U.S. agrees to boost intelligence sharing with France after Paris attacks


The White House has agreed to streamline the sharing of intelligence and operational military information with French authorities, one of several efforts aimed at countering Islamic State extremists since last week’s deadly Paris attacks.

President Obama announced the agreement Monday at the Group of 20 summit in Antalya, Turkey, telling reporters that the new arrangement “will allow our personnel to pass threat information, including on [Islamic State], to our French partners even more quickly and more often.”

He did not provide details, but officials said France will gain access to communications intercepts and other raw intelligence at a level close to that provided to America’s English-speaking allies: Britain, Canada, Australia and New Zealand.


British Prime Minister David Cameron announced separately that his government plans to boost its spying capability significantly by recruiting a total of 1,900 more intelligence officers for MI5, Britain’s domestic security outfit; MI6, its foreign spy agency; and Government Communications Headquarters, or GCHQ, which conducts electronic surveillance.

In Washington, CIA Director John O. Brennan said he is seeking to strengthen counter-terrorism intelligence sharing with Russia, especially on Islamic State. He told a Washington think tank that he had spoken several times to his Russian counterpart in recent weeks in a new push to stop militants from the Caucasus from heading to Syria and Iraq.

Atty. Gen. Loretta Lynch separately said at a news conference that the Justice Department will “ramp up our defenses” in the United States, although she provided no new details.

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The FBI previously said it has open investigations in every state on U.S. citizens who are believed to be communicating with militants overseas, who are considering trips to Syria, or who may be planning violence on U.S. soil. Several dozen Americans have been arrested on charges of providing material support to Islamic State in the last year.

“We have far fewer people who make that effort than in Europe,” Lynch said. “But it is still something we take extremely seriously, and there are a number of cases against individuals who have attempted to leave and provide material support in Syria.”


The moves come as U.S. and allied intelligence and law enforcement services scramble to piece together the Paris plot, which left at least 129 dead and hundreds injured, and to determine whether Islamic State has other violent plots “in the pipeline,” as the CIA chief put it.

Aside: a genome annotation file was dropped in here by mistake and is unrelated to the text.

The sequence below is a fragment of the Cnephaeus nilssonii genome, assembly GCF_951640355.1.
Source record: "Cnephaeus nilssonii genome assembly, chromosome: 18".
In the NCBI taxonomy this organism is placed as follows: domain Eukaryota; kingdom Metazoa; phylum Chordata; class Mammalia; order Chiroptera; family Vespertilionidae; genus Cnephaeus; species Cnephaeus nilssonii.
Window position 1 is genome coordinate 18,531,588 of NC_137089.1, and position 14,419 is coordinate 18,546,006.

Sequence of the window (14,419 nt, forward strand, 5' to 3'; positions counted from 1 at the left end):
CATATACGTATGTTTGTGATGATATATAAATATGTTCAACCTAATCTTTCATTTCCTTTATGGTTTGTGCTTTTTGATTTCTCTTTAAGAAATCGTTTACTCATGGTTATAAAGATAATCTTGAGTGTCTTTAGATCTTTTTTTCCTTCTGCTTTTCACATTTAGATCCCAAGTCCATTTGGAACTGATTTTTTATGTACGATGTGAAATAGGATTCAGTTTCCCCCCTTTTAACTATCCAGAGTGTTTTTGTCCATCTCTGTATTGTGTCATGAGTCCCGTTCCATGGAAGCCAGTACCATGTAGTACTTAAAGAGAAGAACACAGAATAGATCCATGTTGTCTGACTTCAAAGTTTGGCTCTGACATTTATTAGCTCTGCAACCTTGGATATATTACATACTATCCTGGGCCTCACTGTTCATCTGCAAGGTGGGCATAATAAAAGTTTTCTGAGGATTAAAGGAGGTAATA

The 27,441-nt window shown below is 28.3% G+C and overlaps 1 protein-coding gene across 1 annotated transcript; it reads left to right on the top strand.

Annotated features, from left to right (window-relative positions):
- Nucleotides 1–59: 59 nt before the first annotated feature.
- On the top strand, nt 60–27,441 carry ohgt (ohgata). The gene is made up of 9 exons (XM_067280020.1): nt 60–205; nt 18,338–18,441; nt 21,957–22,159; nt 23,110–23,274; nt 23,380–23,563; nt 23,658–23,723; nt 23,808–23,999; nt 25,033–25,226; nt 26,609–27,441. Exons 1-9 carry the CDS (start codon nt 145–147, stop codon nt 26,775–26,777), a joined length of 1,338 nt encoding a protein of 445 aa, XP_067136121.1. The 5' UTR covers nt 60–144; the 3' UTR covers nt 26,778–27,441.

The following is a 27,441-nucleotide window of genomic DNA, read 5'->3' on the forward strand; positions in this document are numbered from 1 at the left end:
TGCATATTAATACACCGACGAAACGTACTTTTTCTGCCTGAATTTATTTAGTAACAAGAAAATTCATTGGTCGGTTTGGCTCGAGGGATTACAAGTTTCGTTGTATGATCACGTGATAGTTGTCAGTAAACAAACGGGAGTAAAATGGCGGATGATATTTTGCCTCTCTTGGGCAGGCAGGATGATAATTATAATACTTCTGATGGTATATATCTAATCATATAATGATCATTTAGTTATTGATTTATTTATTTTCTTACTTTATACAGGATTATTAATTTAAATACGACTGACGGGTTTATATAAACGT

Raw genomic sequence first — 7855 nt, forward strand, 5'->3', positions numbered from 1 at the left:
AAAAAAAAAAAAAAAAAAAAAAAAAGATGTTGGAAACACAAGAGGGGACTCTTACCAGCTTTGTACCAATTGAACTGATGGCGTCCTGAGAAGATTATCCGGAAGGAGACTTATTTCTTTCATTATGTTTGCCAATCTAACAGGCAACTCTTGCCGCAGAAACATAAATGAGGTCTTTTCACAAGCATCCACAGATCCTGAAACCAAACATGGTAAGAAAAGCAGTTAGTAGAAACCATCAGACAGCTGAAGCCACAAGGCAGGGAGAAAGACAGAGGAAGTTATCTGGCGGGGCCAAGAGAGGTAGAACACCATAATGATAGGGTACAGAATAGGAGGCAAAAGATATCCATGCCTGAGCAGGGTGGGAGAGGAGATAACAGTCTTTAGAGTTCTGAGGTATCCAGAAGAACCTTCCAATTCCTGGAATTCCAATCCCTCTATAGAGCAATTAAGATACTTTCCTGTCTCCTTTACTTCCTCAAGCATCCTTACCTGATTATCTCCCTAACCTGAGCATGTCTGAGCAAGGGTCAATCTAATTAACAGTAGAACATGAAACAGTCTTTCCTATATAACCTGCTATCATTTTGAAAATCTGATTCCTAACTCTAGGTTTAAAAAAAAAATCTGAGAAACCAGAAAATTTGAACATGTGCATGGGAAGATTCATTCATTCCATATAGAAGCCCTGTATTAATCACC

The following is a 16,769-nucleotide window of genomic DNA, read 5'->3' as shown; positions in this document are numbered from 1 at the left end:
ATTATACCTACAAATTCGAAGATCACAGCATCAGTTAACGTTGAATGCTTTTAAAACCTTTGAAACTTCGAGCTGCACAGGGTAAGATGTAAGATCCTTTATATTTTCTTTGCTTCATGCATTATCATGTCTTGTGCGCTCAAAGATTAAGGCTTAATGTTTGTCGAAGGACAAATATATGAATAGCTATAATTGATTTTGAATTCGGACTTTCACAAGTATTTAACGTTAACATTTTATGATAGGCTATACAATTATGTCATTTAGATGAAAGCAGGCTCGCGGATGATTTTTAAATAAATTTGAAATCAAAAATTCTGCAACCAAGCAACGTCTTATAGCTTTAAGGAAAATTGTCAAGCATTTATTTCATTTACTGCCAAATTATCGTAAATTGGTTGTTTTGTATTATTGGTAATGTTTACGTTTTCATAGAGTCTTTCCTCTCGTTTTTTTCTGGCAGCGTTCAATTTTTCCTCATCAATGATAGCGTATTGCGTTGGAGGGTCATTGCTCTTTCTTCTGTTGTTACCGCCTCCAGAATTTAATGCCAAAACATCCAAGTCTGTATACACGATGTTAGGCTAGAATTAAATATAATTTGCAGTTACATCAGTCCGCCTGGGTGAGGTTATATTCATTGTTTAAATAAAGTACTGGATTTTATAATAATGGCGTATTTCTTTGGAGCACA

Speaking at the nonpartisan Center for Strategic and International Studies, Brennan warned that European intelligence agencies are overwhelmed by the need to identify and monitor potential terrorism suspects.

European authorities face “an overwhelming number of cases they need to pursue,” Brennan said.

He also warned of a black market in military assault rifles like those used in Friday’s massacre in Paris. Criminal networks in Europe have obtained AK-47s and other weapons looted from armories “that were overrun in the 1990s in Eastern Europe” after the fall of the Iron Curtain, Brennan said.

By far, the biggest threat appears to be from the thousands of Europeans who have joined militant groups in Iraq and Syria in the last few years. Officials fear they could return to their home countries to launch attacks, just as several of the assailants in Paris reportedly did.

British officials say they have disrupted seven terrorist plots in the last year, and an estimated 700 British nationals have gone to fight in Syria and Iraq. French intelligence services say about 1,800 French citizens have gone since 2011. More than 2,000 Russians are believed to have joined the conflict as well.


“The sheer number of fighters that have gone over and traveled to Syria and Iraq is unprecedented in jihadist battlefields in the modern era,” Seth Jones, a former U.S. counter-terrorism official now with Rand Corp., said in an interview.

Adding to the challenge, militants have increased their use of encrypted text messaging apps on cellphones in recent months, creating new blind spots for U.S. and European security services trying to disrupt potential plots.

French and British intelligence agencies have “pretty intrusive” domestic surveillance, Jones said, tapping phones and monitoring neighborhoods. But security services in Belgium are less aggressive, which may explain why plans for the Paris attacks appear to have been hatched there.

“If you want to stage an attack in Paris, but you think French security services are just too good in France, you do your initial plotting in Belgium,” Jones said.

A purported Islamic State video posted online Monday warned of more violence in Europe, and specifically threatened Washington.

“I say to the European countries that we are coming, coming with booby traps and explosives, coming with explosives belts and [gun] silencers and you will be unable to stop us because today we are much stronger than before,” a militant says in the video, which appears on a site used by Islamic State to post its messages.


Another militant in the video says that “as we struck France in the center of its abode in Paris, then we swear that we will strike America at its center in Washington.”

It was not immediately possible to verify the authenticity of the video, which purports to be the work of Islamic State fighters in the Iraqi province of Salahuddin, north of Baghdad.

Times staff writers W.J. Hennigan and Timothy M. Phelps in Washington contributed to this report.

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